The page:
In the way that you live out your life and in the way that you stage a production, in other words in practical, fleshed out terms how do you define excellence? How does excellence compare to or differ from perfection?
MM: I think of excellence as attention to details. If something doesn’t feel right you try to find the source of why it doesn’t feel right. Living in New York City I’m among artists who make this kind of attention to detail pretty standard. The trick is to apply this attention to detail in a way that does not become tyrannical. You have to stay humble. At some point you have to say enough is enough. Otherwise you begin to hurt people.
The other distinction is that we produce from a Christian worldview. The Holy Spirit is speaking to us all the time. Am I listening? That’s always the question. I do believe that producers and writers are the key to the theatre. They determine what gets produced. Producers and writers are the ‘why’ people. You write and spend resources based on what is inside you. Then you hire the ‘how’ people; the directors, designers and actors who will help you to bring your ideas to life on stage.
People that know ‘how’ work for people who know ‘why’.
LES: I have gone back again and again to your description of the influencing factors in your life after you left theatre that lead you eventually to an “epiphany” – an epiphany that became incarnated into what we know today as The Listener’s Bible. This project has had an absolutely extraordinary reach – recordings of the Bible in three different translations, a radio outreach over more than 600 radio stations, an on-going ministry providing hundreds of thousands of listeners the experience of hearing the Word of God made alive to them in a way they may never have before … What has the significance of The Listener’s Bible project been for you?
MM: It allowed a tangible outlet to unify my love of the Bible and theology, a mental practice, with my love of theatre which is a physical practice. It joined the two together in a remarkable way that allows people to experience the action of spoken intent by a character in the Bible. When a character has a desire or a want that generates speech then that speech becomes loaded with meaning. Narration is not merely the recital of words beautifully spoken. There is an element of emotional content that helped to spark pictures in the imagination. Of course you have to be careful. If you go too far (a mistake I have made) it draws too much attention to itself and pulls people out of the moment. That’s not good.
LES: Your account in the 2008 interview with Tim Challies of coming to the realization that an actor is a “hired hand” made a lingering impression on me. You said the actor’s job is to “brilliantly communicate other people’s ideas regardless of their intent.” Sometime after that realization you were compelled to leave acting and theatre and then you attended seminary. How long were you away from theatre before re-entering it? How was your view of theatre and your relationship to it changed during your absence? How would you say you have reconciled that early view with the view you hold now about acting as a calling and vocation for you?
MM: I was away from the theatre for about 3 years. Leaving the theatre felt like such a loss at that time. It was my identity. I think I needed to leave as it was affecting my decision making in other parts of my life – my family, my worship. God said ‘time out.’ So I took it. I began to get my priorities in the right order. After few years God gave me the vision and the opportunity to use my skills and techniques to do Mark’s Gospel and other books of the Bible.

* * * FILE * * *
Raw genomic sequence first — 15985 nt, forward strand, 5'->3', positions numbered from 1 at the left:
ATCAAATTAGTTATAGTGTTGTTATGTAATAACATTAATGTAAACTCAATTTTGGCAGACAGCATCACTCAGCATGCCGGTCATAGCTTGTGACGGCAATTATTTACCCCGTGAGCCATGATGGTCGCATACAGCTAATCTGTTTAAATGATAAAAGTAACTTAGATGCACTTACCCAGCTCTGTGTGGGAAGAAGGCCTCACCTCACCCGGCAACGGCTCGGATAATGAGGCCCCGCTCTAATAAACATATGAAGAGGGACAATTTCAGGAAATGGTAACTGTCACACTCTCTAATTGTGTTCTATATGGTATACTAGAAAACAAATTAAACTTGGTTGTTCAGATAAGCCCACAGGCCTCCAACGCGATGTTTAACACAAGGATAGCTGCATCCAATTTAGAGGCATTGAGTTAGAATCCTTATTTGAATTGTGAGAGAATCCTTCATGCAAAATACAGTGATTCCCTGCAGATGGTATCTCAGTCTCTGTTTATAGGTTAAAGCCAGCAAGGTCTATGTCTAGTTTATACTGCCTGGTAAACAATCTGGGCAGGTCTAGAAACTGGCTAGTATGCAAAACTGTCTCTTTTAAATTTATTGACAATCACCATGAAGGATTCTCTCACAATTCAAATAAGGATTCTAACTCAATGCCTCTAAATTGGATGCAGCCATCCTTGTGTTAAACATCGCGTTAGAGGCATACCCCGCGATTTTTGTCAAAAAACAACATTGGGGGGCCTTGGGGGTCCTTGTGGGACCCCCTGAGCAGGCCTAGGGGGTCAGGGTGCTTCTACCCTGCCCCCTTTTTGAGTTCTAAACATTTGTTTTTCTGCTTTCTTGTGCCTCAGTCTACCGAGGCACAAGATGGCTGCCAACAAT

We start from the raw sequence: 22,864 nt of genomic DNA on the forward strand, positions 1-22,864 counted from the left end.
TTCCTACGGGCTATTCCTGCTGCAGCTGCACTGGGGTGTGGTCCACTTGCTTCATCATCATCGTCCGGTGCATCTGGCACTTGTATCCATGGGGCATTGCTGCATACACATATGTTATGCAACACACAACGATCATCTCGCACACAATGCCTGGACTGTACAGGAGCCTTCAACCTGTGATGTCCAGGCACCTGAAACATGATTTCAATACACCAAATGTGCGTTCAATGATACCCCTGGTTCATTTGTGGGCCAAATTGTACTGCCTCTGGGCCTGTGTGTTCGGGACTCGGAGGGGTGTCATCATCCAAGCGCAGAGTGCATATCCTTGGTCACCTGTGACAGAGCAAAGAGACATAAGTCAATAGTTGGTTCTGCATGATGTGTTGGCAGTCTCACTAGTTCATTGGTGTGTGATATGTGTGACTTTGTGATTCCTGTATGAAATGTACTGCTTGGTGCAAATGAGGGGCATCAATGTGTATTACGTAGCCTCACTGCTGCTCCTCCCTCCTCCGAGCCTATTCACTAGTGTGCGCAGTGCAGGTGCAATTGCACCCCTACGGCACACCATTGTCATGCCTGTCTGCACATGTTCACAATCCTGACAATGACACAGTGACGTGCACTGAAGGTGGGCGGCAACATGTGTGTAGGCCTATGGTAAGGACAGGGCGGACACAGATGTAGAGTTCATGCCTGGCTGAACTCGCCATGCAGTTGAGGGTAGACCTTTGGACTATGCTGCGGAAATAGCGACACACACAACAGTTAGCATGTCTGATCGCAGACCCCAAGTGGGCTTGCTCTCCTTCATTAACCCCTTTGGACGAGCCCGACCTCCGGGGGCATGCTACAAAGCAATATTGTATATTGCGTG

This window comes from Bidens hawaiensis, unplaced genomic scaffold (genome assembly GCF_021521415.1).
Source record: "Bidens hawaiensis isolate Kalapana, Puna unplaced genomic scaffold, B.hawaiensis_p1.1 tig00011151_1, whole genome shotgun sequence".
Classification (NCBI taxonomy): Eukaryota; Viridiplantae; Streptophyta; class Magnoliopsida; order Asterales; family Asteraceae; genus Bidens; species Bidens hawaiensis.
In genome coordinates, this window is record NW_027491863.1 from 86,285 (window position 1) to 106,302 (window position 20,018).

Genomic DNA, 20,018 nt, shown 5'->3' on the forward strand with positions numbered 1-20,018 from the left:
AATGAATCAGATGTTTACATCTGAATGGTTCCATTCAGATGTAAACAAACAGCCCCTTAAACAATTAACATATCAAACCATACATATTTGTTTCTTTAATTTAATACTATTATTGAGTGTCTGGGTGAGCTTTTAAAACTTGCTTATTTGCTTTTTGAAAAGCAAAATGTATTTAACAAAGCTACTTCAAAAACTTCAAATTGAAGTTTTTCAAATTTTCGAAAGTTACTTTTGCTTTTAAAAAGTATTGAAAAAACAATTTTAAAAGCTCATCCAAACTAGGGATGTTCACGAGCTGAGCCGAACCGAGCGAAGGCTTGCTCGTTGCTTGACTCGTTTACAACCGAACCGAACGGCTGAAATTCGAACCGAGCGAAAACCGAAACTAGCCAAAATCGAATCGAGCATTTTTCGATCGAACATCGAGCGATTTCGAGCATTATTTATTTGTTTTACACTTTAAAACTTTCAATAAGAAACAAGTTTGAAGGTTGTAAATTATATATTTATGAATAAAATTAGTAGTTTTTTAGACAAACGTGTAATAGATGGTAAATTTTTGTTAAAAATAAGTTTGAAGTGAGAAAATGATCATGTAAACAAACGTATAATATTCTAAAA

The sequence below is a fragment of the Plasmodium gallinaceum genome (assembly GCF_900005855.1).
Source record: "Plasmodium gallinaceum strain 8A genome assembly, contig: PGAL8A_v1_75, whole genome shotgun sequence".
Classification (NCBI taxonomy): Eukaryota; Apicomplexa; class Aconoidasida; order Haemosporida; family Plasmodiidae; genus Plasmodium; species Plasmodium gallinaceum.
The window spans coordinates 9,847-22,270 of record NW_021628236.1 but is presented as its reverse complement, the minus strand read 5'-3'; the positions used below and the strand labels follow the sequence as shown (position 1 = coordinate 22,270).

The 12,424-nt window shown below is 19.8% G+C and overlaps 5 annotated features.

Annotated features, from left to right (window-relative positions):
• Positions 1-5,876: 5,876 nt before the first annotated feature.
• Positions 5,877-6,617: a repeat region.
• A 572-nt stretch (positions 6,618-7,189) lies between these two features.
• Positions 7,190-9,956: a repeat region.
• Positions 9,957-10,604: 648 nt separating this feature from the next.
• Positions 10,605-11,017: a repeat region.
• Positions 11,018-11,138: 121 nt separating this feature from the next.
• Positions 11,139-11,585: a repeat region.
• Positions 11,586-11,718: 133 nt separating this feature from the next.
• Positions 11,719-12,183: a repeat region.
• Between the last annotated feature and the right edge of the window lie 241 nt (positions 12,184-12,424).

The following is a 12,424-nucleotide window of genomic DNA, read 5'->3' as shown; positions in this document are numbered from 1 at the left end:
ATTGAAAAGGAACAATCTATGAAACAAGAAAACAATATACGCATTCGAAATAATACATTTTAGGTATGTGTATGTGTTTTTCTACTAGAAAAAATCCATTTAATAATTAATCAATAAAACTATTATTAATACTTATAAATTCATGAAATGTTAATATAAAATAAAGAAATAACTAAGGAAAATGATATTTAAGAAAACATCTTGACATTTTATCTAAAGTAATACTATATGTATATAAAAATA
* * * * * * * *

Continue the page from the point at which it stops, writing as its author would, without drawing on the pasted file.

“For we are his workmanship, created in Christ Jesus for good works, which God prepared beforehand, that we should walk in them.” Ephesians 2:10
LES: I read recently that you regard Ephesians 2:10 as your life verse. Why did this verse take on this level of meaning to you? Over the years of living with this verse how has it shaped you and do you understand it differently than when you started out?
MM: It reminds me that the initiative for conversion does not lie with me. I was bought with a price and therefore I am now commissioned to do His work. It’s a statement about God’s providence and election in my life. I belong to Him.
LES: Some of my favorite moments of watching you onstage have been those that you spend answering questions from the audience. It has a decidedly pastoral feel to it. There is an engagement in you with the audience that is different than when you are acting. Is there a kind of pastoral role shepherding the audience and staging crew?
MM: I think so. Not sure where that comes from. I’ve had good models of people who do Q&A very well. My pastor, Tim Keller, R. C. Sproul and Ravi Zacharias are so good at it. I can be better at it. I do think it really helps me to understand the influence the work has with the audience. I’ve engaged them and, perhaps, gained their respect through the performance. Now I can answer some of their deeper questions that the play has stirred up.
LES: In the famous film Chariots of Fire, there is an iconic scene where Olympic champion runner Eric Liddle says “I believe God made me for a purpose, but He also made me fast! And when I run I feel His pleasure.” When do you feel that sense of God’s pleasure in you when you are working?
MM: You can’t do it while you are working. The level of concentration is so great that if you begin to say “boy this is fun” you are immediately thrown out of the moment. I think I feel it most the moments after I’m done. I imagine it feels like crossing the finishing line of a marathon. There is joy in the accomplishment.
LES: In the past few years you have committed to memory C.S. Lewis’s masterpiece sermon “The Weight of Glory” and delivered that address to a select number of audiences. One of those events took place at the 2014 C.S. Lewis Foundation’s Summer Institute in Oxford in the very same spot that Lewis himself gave it June 8, 1942 – the Church of St. Mary the Virgin. That night was something truly unlike any other delivery I have ever seen of a sermon – something really bordering on the transcendent. What has the effect been on you personally of working with this sermon? How would you say that has changed the way that you see your art and the way that you see what it is to be a Christian?